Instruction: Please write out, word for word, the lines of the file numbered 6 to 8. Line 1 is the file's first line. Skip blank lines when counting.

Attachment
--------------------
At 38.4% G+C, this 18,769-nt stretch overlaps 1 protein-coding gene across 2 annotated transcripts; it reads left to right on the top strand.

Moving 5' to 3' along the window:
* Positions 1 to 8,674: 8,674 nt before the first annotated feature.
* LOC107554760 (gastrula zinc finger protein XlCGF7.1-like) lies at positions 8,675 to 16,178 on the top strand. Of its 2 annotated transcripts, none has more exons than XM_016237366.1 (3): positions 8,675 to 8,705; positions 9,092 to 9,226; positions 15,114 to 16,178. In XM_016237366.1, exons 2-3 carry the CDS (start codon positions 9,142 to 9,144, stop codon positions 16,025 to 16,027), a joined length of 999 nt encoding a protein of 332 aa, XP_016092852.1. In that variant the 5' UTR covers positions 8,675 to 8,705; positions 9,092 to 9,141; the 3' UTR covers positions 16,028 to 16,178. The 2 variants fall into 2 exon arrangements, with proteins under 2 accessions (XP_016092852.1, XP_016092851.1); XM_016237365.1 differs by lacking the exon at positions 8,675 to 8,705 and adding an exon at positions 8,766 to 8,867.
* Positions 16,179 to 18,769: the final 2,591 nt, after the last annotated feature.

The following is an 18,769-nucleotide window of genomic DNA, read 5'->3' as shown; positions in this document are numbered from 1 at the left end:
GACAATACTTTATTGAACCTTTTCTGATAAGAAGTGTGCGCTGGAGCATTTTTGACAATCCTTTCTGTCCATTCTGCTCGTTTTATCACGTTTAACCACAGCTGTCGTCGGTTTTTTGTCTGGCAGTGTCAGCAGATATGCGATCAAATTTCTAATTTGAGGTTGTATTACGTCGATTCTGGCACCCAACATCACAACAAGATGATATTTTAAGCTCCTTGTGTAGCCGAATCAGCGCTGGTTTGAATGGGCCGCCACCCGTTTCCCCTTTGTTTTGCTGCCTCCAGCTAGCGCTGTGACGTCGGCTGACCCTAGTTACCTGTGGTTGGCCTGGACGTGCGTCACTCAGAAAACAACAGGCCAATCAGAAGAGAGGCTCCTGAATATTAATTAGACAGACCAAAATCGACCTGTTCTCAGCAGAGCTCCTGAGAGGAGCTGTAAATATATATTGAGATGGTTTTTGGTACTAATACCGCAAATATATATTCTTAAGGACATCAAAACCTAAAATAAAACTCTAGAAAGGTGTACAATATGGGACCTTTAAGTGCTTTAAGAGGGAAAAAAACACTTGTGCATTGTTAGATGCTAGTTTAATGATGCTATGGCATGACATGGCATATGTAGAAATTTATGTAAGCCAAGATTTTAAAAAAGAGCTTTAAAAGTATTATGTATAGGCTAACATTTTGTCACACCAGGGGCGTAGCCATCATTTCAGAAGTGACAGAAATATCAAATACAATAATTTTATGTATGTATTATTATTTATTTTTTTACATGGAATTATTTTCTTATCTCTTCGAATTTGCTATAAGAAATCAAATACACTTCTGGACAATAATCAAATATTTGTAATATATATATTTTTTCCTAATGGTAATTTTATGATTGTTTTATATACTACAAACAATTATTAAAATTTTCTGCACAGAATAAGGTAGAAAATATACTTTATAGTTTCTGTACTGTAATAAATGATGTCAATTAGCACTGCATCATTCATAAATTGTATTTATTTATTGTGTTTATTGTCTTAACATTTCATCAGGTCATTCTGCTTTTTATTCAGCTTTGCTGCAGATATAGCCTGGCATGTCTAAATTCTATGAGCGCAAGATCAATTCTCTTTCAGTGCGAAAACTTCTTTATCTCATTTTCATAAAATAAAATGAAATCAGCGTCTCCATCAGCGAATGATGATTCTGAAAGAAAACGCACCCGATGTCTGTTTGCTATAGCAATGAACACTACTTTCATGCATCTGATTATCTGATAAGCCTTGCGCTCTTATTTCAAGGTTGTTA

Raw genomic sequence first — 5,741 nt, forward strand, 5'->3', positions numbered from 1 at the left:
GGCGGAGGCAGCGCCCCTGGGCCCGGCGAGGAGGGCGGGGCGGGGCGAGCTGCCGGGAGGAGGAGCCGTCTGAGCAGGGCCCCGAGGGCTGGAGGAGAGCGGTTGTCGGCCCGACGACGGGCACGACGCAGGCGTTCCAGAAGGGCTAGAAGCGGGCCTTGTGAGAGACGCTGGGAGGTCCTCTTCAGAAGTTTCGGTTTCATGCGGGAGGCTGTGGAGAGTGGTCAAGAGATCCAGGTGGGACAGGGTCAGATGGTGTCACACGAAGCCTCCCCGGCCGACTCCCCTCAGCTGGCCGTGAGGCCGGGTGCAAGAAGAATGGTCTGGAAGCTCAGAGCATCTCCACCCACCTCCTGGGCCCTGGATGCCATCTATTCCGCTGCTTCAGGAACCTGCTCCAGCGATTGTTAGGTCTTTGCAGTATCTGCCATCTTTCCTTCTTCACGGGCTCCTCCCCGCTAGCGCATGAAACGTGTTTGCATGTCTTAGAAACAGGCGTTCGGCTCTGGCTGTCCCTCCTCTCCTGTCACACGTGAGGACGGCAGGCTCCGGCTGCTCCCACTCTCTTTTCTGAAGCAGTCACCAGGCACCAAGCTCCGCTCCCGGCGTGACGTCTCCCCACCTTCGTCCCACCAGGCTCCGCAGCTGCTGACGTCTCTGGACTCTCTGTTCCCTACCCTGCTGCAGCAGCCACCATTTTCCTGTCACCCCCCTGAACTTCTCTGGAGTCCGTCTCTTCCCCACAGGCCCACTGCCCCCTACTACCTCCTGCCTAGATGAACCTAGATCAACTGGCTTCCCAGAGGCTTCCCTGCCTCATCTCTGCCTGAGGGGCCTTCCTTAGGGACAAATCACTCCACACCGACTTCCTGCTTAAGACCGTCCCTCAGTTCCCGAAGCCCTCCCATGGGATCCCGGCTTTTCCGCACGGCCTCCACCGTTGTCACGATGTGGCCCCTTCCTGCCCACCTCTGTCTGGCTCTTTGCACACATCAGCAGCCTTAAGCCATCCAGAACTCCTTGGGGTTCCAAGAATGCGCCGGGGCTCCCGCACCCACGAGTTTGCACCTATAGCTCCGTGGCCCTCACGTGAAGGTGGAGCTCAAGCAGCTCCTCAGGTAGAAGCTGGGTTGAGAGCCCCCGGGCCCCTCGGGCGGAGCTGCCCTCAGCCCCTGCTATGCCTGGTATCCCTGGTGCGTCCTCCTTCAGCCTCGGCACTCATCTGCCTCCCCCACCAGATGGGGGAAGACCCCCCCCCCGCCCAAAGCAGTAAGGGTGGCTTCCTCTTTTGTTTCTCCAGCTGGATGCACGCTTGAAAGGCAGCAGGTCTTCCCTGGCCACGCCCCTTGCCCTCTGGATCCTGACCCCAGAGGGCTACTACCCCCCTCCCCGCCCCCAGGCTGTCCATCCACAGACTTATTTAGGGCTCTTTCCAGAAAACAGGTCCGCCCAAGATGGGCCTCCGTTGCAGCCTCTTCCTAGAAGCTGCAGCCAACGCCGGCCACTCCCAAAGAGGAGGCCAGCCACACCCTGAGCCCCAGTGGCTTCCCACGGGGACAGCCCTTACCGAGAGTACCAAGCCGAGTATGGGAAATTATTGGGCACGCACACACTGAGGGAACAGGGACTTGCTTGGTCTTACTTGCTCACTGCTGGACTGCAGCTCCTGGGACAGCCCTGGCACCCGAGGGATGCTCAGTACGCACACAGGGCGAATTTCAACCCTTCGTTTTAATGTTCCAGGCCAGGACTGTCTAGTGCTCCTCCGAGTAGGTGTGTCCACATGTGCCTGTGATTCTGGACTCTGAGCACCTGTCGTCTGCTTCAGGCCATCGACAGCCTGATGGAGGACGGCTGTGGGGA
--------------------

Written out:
The following is an 18,769-nucleotide window of genomic DNA, read 5'->3' as shown; positions in this document are numbered from 1 at the left end:
GACAATACTTTATTGAACCTTTTCTGATAAGAAGTGTGCGCTGGAGCATTTTTGACAATCCTTTCTGTCCATTCTGCTCGTTTTATCACGTTTAACCACAGCTGTCGTCGGTTTTTTGTCTGGCAGTGTCAGCAGATATGCGATCAAATTTCTAATTTGAGGTTGTATTACGTCGATTCTGGCACCCAACATCACAACAAGATGATATTTTAAGCTCCTTGTGTAGCCGAATCAGCGCTGGTTTGAATGGGCCGCCACCCGTTTCCCCTTTGTTTTGCTGCCTCCAGCTAGCGCTGTGACGTCGGCTGACCCTAGTTACCTGTGGTTGGCCTGGACGTGCGTCACTCAGAAAACAACAGGCCAATCAGAAGAGAGGCTCCTGAATATTAATTAGACAGACCAAAATCGACCTGTTCTCAGCAGAGCTCCTGAGAGGAGCTGTAAATATATATTGAGATGGTTTTTGGTACTAATACCGCAAATATATATTCTTAAGGACATCAAAACCTAAAATAAAACTCTAGAAAGGTGTACAATATGGGACCTTTAAGTGCTTTAAGAGGGAAAAAAACACTTGTGCATTGTTAGATGCTAGTTTAATGATGCTATGGCATGACATGGCATATGTAGAAATTTATGTAAGCCAAGATTTTAAAAAAGAGCTTTAAAAGTATTATGTATAGGCTAACATTTTGTCACACCAGGGGCGTAGCCATCATTTCAGAAGTGACAGAAATATCAAATACAATAATTTTATGTATGTATTATTATTTATTTTTTTACATGGAATTATTTTCTTATCTCTTCGAATTTGCTATAAGAAATCAAATACACTTCTGGACAATAATCAAATATTTGTAATATATATATTTTTTCCTAATGGTAATTTTATGATTGTTTTATATACTACAAACAATTATTAAAATTTTCTGCACAGAATAAGGTAGAAAATATACTTTATAGTTTCTGTACTGTAATAAATGATGTCAATTAGCACTGCATCATTCATAAATTGTATTTATTTATTGTGTTTATTGTCTTAACATTTCATCAGGTCATTCTGCTTTTTATTCAGCTTTGCTGCAGATATAGCCTGGCATGTCTAAATTCTATGAGCGCAAGATCAATTCTCTTTCAGTGCGAAAACTTCTTTATCTCATTTTCATAAAATAAAATGAAATCAGCGTCTCCATCAGCGAATGATGATTCTGAAAGAAAACGCACCCGATGTCTGTTTGCTATAGCAATGAACACTACTTTCATGCATCTGATTATCTGATAAGCCTTGCGCTCTTATTTCAAGGTTGTTA

Raw genomic sequence first — 5,741 nt, forward strand, 5'->3', positions numbered from 1 at the left: